Decking some halls.

fall2016-352fall2016-353fall2016-354fall2016-355fall2016-357fall2016-358fall2016-359fall2016-361fall2016-364fall2016-366fall2016-367fall2016-368fall2016-373fall2016-377fall2016-379Christmas is a wonderful time of year for those of us who are blissful repeaters. I love repetition and genuinely don’t get tired of things. I love eating the same lunch every day, making the same breakfast, doing the same things — glorious habits that let me settle into beloved ruts and revel. Which is basically how traditions are born.

Since we go back and forth between families for Christmas, we decided early in our marriage to make the special traditions for our little family fall during the weeks of Advent instead of Christmas morning. That way we feel like we have had our own new family traditions no matter where we end up being on Christmas. We don’t do anything too fancy, but James and I look forward to our evening of walking to Eastern Market, picking out a tree, hauling it home, and decorating it as we eat gingerbread and drink hot cocoa before curling up to watch Elf.

This year, as we were sans car, live a little further from Eastern Market, and wanted a bigger tree, I had the genius idea to take the seat off our stroller and use it as a dolly. James was skeptical, but it totally worked and made us feel shamefully yuppie and urban, but also proud to get our tree easily home. Henry was deeply fascinated by the lights, and I decided I should wrap him in them to take a cute photo…which promptly ended when he tried to stuff all of them in his mouth. I spent hours trying to wrangle my garlands into something that didn’t look like I had dismembered the Grinch above the mantle, ultimately deciding that 40 feet of garland might be a tad too much for our 900 foot apartment. We had to hang all our ornaments on the front of the tree because we have the tiniest box of decorations ever. But at last, our home took on that magical glow that I love about the Christmas season.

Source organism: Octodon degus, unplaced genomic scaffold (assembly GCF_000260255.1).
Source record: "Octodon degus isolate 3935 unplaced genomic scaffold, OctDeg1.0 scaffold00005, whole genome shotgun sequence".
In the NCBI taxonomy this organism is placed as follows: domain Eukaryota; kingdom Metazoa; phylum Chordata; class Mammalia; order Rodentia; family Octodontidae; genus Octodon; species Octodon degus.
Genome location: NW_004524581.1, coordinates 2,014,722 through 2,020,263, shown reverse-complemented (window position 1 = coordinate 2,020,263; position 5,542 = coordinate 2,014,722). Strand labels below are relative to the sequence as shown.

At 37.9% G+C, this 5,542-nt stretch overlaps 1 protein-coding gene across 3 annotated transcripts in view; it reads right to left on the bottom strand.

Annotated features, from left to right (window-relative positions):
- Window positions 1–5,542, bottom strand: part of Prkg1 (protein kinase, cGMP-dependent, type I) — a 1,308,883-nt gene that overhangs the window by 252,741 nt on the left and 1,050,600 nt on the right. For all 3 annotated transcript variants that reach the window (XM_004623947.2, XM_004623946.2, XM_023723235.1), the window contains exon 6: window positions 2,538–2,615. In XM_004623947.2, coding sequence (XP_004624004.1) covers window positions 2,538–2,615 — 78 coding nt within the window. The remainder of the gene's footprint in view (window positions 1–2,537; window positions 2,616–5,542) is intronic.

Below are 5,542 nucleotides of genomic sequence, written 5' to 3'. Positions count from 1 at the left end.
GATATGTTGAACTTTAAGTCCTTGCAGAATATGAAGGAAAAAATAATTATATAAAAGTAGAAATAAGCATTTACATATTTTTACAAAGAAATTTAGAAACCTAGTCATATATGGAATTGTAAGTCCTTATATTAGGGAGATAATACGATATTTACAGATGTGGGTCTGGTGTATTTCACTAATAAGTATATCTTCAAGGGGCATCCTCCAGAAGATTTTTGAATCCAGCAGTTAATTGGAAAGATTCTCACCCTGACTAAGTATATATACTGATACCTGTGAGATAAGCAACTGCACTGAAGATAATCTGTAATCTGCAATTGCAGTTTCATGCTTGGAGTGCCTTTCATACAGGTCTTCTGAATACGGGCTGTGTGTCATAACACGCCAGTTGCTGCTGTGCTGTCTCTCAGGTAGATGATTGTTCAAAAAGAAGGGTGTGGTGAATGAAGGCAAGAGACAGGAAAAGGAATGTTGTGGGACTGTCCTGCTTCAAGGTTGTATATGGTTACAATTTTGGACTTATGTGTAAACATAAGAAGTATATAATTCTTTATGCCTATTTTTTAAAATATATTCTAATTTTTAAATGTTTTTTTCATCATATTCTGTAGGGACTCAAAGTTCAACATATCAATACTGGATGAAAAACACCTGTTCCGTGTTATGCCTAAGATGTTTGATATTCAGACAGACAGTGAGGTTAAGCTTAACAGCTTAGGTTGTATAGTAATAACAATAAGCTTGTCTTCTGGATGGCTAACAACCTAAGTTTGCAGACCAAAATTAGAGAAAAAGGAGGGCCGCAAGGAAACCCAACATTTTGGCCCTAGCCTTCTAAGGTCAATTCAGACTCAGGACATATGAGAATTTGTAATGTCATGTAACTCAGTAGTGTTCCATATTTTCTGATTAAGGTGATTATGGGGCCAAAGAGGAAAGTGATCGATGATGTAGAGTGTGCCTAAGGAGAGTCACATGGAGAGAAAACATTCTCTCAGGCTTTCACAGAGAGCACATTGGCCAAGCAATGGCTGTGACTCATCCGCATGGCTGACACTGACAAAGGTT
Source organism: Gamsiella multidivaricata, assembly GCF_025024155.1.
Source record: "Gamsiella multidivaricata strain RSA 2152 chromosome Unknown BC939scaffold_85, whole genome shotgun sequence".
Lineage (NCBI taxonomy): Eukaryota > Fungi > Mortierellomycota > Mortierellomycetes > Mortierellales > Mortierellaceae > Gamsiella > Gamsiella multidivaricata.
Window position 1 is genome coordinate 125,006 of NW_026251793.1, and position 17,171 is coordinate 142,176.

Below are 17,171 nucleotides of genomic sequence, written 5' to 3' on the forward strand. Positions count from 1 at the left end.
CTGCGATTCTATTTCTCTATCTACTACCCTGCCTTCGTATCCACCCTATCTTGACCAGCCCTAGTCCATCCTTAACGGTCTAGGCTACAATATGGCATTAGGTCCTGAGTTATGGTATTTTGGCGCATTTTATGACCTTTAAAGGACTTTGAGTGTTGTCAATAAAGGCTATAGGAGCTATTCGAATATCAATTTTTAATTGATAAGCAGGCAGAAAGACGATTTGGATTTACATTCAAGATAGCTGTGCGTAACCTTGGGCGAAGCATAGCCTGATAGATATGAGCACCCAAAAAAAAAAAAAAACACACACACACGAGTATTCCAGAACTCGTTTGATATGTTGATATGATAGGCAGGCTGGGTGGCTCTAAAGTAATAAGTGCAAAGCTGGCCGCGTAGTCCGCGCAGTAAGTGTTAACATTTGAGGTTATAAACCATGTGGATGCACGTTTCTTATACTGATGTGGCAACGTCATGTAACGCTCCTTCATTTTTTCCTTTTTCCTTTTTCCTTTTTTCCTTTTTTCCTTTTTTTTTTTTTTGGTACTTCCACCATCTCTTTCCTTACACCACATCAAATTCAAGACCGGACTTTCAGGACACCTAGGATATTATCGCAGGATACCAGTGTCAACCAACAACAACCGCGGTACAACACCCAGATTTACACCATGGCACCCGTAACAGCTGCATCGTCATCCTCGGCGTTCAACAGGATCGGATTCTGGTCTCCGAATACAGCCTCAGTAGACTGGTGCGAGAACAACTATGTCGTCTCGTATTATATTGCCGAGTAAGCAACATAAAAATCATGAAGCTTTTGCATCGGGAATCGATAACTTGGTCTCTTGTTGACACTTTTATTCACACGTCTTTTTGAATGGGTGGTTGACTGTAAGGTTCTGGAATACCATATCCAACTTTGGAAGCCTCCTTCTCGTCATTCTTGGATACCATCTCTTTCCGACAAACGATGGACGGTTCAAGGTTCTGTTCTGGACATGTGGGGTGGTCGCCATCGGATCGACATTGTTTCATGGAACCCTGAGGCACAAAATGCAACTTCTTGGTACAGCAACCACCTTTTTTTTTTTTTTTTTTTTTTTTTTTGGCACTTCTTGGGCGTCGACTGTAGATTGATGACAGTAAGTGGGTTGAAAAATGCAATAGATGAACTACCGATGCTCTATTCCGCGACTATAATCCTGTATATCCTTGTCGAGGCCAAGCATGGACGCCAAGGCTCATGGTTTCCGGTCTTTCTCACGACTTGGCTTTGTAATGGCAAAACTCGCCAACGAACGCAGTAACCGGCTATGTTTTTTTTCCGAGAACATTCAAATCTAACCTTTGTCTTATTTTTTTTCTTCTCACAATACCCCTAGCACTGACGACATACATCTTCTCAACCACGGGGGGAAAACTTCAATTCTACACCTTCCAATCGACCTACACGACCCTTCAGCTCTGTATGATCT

Nothing – not the stress of our car, or finding childcare for the spring, or anything else – can dampen that glow. We spend a lot of time in front of our tree, beginning and ending our days there, holding Henry close and feeling that special warmth of Christmas. I know he doesn’t know what’s going on, and won’t remember any of this. But I will, and watching my little family soak in the warmth of our tree, the peace in our home in the midst of a season and world that are anything but peaceful is something that I most assuredly will remember.

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